"The advance warning from NILM enabled Spencer to procure and replace these heaters during our in-port maintenance period, and deploy with a fully mission-capable jacket water system. Furthermore, NILM detected a serious shock hazard and may have prevented a class Charlie [electrical] fire in our engine room," said Lt. Col. Nicholas Galanti, engineer officer on the cutter.
The system is designed to be easy to use with little training. The computer dashboard features dials for each device being monitored, with needles that will stay in the green zone when things are normal, but swing into the yellow or red zone when a problem is spotted.
Detecting anomalies before they become serious hazards is the dashboard's primary task, but Leeb points out that it can also perform other useful functions. By constantly monitoring which devices are being used at what times, it could enable energy audits to find devices that were turned on unnecessarily when nobody was using them, or spot less-efficient motors that are drawing more current than their similar counterparts. It could also help ensure that proper maintenance and inspection procedures are being followed, by showing whether or not a device has been activated as scheduled for a given test.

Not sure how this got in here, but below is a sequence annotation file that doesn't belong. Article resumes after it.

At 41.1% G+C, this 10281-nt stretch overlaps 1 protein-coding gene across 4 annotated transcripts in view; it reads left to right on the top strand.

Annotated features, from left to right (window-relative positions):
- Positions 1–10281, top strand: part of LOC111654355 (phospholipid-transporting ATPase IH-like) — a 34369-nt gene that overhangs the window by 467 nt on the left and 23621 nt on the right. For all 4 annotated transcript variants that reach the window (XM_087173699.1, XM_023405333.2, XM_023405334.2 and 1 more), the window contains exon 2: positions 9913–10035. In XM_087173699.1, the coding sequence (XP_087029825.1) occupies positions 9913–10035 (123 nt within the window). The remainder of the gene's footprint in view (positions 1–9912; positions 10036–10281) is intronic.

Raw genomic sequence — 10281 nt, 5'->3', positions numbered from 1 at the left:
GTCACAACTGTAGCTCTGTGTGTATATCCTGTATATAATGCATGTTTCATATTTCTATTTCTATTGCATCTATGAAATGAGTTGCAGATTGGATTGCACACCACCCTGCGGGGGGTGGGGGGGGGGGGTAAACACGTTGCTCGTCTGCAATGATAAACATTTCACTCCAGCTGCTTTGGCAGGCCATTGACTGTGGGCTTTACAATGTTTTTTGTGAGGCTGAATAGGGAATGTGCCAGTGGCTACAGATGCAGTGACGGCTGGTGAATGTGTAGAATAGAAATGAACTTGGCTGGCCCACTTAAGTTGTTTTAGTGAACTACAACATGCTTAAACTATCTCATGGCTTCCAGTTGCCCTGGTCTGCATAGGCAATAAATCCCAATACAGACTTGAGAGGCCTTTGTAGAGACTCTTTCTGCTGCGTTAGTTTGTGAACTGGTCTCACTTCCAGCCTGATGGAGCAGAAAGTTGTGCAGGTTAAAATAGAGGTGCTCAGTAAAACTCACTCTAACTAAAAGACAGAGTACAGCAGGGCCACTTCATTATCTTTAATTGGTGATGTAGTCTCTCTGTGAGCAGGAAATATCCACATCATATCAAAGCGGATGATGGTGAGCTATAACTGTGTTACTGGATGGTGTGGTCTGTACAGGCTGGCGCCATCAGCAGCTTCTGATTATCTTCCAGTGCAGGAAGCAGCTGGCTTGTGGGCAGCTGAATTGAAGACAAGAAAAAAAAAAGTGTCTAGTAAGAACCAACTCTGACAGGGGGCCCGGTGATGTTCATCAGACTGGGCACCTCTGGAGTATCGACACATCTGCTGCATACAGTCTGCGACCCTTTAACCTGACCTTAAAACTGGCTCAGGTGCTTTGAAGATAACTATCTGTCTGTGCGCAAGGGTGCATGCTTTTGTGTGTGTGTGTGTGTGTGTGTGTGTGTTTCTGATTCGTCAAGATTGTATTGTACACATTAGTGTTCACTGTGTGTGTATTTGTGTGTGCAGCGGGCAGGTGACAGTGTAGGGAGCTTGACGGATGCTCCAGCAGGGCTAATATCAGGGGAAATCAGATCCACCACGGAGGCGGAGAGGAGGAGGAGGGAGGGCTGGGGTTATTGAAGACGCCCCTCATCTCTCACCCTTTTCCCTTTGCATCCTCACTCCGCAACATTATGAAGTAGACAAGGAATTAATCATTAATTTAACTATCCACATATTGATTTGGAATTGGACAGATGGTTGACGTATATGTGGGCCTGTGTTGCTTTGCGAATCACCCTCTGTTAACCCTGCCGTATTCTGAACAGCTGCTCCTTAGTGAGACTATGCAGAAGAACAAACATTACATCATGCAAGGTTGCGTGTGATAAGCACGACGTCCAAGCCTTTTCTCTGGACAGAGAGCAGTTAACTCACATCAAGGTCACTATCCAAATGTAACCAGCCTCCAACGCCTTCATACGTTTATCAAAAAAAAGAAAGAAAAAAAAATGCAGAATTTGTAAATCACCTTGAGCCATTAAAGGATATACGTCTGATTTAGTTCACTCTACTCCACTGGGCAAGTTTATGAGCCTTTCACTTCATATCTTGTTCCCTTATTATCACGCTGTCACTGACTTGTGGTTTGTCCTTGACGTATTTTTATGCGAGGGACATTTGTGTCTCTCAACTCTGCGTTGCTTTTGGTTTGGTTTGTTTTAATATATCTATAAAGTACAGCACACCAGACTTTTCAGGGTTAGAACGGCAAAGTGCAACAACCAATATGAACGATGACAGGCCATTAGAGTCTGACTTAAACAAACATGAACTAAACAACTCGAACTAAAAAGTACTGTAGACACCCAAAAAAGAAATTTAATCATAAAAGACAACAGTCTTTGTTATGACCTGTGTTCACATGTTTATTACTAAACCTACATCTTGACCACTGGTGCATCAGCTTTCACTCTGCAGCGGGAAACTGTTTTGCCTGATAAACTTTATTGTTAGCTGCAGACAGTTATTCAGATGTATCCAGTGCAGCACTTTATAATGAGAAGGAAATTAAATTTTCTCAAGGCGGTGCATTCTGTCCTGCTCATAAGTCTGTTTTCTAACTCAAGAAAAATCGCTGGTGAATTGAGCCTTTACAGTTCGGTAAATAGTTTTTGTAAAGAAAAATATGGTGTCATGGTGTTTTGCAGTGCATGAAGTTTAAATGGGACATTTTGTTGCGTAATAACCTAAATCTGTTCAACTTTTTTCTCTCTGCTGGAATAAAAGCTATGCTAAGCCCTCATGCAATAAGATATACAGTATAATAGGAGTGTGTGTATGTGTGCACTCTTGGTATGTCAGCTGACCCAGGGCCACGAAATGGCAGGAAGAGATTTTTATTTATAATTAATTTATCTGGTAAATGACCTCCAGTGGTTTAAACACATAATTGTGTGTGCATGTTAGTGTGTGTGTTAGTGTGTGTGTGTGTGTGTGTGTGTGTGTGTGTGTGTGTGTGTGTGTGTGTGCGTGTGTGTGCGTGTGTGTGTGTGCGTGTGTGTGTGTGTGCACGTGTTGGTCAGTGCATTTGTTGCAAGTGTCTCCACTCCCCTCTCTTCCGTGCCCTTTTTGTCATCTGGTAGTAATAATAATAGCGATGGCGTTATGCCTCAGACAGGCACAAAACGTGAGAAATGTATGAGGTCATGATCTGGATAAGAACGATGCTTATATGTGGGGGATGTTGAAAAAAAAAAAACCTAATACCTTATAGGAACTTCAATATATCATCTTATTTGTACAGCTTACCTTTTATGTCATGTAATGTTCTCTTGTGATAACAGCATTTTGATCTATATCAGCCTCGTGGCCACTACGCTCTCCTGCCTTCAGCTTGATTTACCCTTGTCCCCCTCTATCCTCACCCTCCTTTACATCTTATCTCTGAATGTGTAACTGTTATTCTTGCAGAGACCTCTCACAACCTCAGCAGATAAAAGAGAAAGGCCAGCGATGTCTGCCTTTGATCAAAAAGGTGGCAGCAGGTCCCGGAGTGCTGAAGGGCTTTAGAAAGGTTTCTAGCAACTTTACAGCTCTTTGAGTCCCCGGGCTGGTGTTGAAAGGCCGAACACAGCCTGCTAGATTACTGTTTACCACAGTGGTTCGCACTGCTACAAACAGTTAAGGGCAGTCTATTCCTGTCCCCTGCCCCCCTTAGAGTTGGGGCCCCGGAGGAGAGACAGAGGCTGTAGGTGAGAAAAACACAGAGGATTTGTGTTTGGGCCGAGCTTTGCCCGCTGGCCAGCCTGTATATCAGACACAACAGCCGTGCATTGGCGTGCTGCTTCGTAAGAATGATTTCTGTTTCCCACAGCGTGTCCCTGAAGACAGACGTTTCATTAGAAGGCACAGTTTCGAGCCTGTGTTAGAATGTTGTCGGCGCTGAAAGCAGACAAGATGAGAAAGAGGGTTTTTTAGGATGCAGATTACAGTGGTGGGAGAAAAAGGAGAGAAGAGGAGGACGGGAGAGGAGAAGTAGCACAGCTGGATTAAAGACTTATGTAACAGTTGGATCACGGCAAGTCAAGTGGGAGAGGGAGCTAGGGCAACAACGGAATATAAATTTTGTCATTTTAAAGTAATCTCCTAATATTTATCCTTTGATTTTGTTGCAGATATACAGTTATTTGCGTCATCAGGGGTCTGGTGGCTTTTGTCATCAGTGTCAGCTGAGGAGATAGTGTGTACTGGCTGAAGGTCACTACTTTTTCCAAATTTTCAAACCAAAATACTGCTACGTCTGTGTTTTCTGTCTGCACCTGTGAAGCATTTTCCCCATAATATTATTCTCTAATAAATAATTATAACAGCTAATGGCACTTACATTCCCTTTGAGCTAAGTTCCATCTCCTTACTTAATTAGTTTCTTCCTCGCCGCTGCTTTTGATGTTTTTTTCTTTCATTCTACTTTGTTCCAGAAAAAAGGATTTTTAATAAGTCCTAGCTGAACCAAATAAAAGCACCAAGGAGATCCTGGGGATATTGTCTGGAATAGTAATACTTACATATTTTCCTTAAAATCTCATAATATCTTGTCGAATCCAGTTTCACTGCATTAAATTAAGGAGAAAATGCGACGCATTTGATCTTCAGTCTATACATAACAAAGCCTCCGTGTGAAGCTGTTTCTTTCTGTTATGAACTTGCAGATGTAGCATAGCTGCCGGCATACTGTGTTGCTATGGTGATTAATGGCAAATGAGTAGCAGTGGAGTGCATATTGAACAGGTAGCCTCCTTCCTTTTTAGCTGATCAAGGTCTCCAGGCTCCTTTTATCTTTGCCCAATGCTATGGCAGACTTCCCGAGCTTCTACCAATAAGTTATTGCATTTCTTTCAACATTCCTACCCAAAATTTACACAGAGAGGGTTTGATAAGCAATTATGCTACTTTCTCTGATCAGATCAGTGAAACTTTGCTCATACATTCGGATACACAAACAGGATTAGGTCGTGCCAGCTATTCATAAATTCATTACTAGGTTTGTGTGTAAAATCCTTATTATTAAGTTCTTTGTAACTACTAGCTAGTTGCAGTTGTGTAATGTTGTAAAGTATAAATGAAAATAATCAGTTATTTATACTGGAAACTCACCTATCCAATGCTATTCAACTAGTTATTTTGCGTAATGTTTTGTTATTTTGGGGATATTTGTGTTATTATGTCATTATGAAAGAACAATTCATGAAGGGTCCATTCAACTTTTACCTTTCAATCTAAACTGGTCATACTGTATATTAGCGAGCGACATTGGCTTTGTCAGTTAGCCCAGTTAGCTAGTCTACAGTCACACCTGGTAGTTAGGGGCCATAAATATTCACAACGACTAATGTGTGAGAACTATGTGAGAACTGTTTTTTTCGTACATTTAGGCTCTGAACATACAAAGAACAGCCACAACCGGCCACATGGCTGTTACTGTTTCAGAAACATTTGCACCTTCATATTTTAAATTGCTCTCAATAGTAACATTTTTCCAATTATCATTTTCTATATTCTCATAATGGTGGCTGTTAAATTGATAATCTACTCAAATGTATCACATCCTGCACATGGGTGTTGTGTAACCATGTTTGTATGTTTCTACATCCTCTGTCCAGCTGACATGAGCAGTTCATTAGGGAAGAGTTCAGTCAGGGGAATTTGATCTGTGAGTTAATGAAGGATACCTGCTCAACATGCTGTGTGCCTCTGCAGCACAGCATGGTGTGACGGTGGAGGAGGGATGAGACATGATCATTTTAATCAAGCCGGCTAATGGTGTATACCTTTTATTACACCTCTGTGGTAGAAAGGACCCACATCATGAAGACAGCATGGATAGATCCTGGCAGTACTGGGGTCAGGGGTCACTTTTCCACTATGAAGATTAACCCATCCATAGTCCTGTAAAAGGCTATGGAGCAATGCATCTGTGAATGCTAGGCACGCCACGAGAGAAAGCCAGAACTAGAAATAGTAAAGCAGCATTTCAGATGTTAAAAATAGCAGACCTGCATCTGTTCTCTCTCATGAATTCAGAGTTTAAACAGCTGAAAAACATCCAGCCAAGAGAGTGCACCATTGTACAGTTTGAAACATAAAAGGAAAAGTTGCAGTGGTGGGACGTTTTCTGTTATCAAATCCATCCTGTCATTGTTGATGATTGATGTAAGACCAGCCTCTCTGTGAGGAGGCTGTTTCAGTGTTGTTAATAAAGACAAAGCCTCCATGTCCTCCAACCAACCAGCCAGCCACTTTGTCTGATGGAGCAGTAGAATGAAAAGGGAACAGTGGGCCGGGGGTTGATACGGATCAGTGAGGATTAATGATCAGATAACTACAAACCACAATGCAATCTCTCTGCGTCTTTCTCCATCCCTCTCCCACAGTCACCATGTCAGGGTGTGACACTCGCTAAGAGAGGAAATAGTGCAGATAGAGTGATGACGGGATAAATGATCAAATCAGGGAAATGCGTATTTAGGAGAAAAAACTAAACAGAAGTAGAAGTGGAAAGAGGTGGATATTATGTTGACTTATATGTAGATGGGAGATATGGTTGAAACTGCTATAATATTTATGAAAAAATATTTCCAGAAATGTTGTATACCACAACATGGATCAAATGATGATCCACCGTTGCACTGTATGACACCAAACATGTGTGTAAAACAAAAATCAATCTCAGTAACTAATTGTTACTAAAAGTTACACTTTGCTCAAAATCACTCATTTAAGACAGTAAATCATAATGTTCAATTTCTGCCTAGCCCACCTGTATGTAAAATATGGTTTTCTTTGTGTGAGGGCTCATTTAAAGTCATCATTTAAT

The condition-based monitoring is crucial for mission-critical systems, says Leeb. In addition to the Coast Guard and the Navy, he says, that includes companies such as oil producers or chemical manufacturers, who need to monitor factories and field sites that include flammable and hazardous materials and thus require wide safety margins in their operation.
One important characteristic of the system that is attractive for both military and industrial applications, Leeb says, is that all of its computation and analysis can be done locally, within the system itself, and does not require an internet connection at all, so the system can be physically and electronically isolated and thus highly resistant to any outside tampering